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Back to School Eczema Tips: A Guest Post by MarcieMom of EczemaBlues.com
Back to school has come upon us again (can you believe it?!) and I am so thrilled to be able to bring you this guest post from Mei, also known as MarcieMom of EczemaBlues.com. Many of you may have read Mei's introduction in her last guest post, Preventing Eczema Flare-Ups in the Summer, but for those of you who are just joining us, here is a little background: after living with eczema herself, Mei gave birth to a beautiful baby girl who started suffering with severe eczema at only 2 weeks of age. Getting her baby back to a comfortable place was Mei’s biggest mission, and a driving force behind her blog, Eczema Blues. Mei is an expert on all things eczema, and is here today to give you the inside scoop on going back-to-school with eczema. Thank you Mei!
Managing eczema in school is not easy - there are many facets to it and it involves more than just your child. There are two key objectives to eczema management in school, (i) preventing eczema flare-ups and (ii) maintaining eczema skincare during school hours. We will explore communication and interaction with key stakeholders in these two objectives, namely the child and the school. In certain areas, you can enlist the help of a local eczema support group, or talk to your child’s doctor to give talks and increase awareness and understanding of eczema. (Image to the left provided by MarcieMom of EczemaBlues.com)
Eczema Flare-Up Prevention in School
The table below lists common triggers of eczema flares in school and how you can help manage that with your child and the school.
Eczema Skincare in School
Eczema skincare in school should be a condensed version of what you would normally do at home. Help your child learn how to care for his or her skin in a shorter time, as the shorter the routine, the more likely he or she will be confident following through and worry less about what others think.
Some Helpful Tips Include...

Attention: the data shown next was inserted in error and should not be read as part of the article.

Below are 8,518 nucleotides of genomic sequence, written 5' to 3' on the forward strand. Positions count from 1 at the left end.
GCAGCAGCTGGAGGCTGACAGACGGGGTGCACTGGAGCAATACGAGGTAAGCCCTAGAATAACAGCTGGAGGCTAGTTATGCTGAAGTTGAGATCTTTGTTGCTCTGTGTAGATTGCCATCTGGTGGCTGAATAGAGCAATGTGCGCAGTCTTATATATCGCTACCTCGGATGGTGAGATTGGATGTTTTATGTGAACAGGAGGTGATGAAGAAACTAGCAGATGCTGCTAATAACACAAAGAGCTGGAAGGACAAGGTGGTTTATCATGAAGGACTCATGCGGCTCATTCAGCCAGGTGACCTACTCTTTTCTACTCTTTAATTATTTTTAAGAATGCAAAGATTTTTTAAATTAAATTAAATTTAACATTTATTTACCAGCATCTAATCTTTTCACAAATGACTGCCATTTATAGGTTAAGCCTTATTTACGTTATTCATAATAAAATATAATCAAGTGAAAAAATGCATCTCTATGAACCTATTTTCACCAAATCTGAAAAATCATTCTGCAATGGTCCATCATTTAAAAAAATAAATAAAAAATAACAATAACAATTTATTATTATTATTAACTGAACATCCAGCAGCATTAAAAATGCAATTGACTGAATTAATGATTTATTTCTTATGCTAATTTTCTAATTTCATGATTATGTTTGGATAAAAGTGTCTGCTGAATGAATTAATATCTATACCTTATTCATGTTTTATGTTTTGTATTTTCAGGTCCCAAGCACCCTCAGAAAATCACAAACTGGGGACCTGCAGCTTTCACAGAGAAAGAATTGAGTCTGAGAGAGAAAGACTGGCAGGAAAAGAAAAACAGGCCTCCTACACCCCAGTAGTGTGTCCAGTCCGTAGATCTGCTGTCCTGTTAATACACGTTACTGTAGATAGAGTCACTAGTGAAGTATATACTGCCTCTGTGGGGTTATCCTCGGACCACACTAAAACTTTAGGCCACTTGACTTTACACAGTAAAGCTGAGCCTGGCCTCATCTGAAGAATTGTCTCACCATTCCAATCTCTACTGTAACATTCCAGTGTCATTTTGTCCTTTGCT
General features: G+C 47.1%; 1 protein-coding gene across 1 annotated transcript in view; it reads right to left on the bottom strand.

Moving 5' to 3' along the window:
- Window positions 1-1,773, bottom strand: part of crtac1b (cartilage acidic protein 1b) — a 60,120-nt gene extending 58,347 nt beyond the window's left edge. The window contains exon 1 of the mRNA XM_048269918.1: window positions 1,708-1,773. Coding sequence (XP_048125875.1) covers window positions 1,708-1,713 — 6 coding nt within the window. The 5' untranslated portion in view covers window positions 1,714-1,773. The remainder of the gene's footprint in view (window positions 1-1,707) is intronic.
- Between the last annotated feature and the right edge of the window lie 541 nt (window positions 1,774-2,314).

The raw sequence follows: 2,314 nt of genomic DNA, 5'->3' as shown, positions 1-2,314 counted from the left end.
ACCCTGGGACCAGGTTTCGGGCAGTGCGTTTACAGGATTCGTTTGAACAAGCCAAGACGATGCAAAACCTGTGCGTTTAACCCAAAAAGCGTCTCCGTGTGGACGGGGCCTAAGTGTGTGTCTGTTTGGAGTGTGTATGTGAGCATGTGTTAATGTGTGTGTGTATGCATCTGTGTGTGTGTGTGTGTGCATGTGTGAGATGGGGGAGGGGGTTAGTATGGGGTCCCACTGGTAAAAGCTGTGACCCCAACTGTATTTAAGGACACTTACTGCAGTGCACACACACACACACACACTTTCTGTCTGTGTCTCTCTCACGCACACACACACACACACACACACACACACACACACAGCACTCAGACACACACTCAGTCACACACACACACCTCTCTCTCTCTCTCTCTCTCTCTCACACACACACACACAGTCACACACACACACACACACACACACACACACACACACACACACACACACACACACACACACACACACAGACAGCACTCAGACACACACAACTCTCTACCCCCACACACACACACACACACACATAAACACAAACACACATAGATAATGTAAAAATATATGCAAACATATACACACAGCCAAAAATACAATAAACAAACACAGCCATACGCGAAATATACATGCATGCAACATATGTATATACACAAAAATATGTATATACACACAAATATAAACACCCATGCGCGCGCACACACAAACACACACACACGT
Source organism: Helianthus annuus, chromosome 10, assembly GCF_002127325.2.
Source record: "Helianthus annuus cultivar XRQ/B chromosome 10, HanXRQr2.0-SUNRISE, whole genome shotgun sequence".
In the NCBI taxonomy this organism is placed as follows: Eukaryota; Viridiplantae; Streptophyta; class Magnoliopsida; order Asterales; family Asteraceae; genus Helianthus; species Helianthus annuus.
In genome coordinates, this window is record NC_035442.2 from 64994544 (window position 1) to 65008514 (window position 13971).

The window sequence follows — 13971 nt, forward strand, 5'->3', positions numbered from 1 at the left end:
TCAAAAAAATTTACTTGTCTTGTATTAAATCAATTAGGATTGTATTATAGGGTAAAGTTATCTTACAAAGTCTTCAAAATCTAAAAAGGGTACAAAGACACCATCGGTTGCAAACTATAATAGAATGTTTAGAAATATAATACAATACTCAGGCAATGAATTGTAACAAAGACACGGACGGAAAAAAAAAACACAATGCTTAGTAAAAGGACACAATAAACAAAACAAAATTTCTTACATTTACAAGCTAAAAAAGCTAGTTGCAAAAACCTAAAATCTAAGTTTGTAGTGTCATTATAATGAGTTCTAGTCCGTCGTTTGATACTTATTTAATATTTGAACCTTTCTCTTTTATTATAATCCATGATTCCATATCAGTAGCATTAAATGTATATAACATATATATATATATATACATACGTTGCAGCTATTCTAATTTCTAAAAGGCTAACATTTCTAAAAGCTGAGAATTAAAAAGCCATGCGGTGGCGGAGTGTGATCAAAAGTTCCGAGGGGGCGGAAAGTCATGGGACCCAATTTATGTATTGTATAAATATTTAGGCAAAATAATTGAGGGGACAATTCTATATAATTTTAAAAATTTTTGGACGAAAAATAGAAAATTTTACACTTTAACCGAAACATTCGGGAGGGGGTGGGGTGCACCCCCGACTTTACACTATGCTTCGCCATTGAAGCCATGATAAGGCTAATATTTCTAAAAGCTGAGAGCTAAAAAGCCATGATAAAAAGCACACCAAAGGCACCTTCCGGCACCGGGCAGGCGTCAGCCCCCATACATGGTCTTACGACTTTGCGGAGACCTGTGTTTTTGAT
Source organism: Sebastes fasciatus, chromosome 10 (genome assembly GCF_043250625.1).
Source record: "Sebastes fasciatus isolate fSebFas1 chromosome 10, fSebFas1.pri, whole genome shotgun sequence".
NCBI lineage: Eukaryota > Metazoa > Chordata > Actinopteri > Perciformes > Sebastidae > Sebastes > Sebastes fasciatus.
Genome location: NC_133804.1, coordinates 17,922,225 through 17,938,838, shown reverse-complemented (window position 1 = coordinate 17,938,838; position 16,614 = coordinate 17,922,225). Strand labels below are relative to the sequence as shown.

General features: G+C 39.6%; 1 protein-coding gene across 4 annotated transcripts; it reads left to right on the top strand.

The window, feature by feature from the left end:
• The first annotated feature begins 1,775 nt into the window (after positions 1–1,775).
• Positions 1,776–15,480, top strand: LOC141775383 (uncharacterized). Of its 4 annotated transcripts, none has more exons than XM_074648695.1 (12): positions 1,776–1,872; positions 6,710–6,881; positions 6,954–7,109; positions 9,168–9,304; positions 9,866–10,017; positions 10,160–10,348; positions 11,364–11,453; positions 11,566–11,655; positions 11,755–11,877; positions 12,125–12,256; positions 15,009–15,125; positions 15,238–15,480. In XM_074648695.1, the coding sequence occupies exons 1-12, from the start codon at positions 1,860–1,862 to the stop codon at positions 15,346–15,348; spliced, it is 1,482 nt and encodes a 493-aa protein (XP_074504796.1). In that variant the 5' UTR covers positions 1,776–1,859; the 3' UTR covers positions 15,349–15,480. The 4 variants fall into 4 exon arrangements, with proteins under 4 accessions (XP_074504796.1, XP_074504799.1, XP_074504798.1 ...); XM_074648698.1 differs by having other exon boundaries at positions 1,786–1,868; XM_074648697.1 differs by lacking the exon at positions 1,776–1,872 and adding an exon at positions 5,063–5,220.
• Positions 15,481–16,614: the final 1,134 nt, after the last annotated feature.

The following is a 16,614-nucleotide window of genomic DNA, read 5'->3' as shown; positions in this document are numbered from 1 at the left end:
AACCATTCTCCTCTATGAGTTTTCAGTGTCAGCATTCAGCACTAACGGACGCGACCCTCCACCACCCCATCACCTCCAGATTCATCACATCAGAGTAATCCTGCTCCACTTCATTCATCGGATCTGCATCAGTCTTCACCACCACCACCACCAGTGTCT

Washing hands - Avoid soap for hand-washing. Your child can wash their hands with water only or bring a small sample bottle of gentle cleanser. Avoid sanitizers as most are drying for the skin and contain irritants. (Image to the left provided by MarcieMom of EczemaBlues.com)
Shower/ Freshening up - If your child attends a school where swimming or showers are present, you will want to be prepared. Apart from towel and change of clothes, bring a small bottle of gentle cleanser (can double-up for hand washing too). Remember to pack a waterproof bag for wet/soiled clothing and towel. Advise your child to avoid hot water and to keep the shower short.
Moisturizing - A must. You may want to help transfer a bigger bottle of lotion/cream to a smaller dispenser container. Doctors usually have free samples given by product companies, ask for those in your next consultation!
Sunscreen - Avoid sun when experiencing an eczema flare-ups. Always keep a small bottle of sunscreen ready and apply at least 20 minutes before going into the sun.
Wet or Dry wrap - Sometimes on bad eczema flare up days, your child may need wet wraps to moisturize the dry skin, limit scratching and contact with irritants. Wet wrapping (a dry layer of wrap over a wet layer) may be difficult to practice in school. Instead consider dry wrap (either wear from home or have ready-cut pieces of wrap bandage suited for the affected parts of body).
Gloves - Experiment with cotton or non-latex gloves for use during art classes or on days with bad hand eczema.
Remember that although your child is out of your sight when he/she goes to school, you are not completely helpless. Finding a local support group can help in many ways, from providing checklists applicable to your local school system to giving talks to your school teachers. Similarly, local hospitals may have pediatric dermatology department which have decided to take on a social responsibility to help their patients beyond the clinic consultation.
Communication with the school is important so that the teachers can understand that constant scratching is not a sign of disrespect or that your child intentionally refuses to pay attention. Teachers can also help other parents and students to understand that eczema is not contagious. Adopting an open attitude and finding ways to work with the school (volunteer, show appreciation!) go a long way to building a positive school environment for your child.
This article is contributed by Mei, also known as MarcieMom of EczemaBlues.com. Mei has co-authored the book Living with Eczema: Mom Asks, Doc Answers with her eczema child’s doctor Professor Hugo van Bever and illustrated a children book ‘A to Z Animals are not Scratching!’.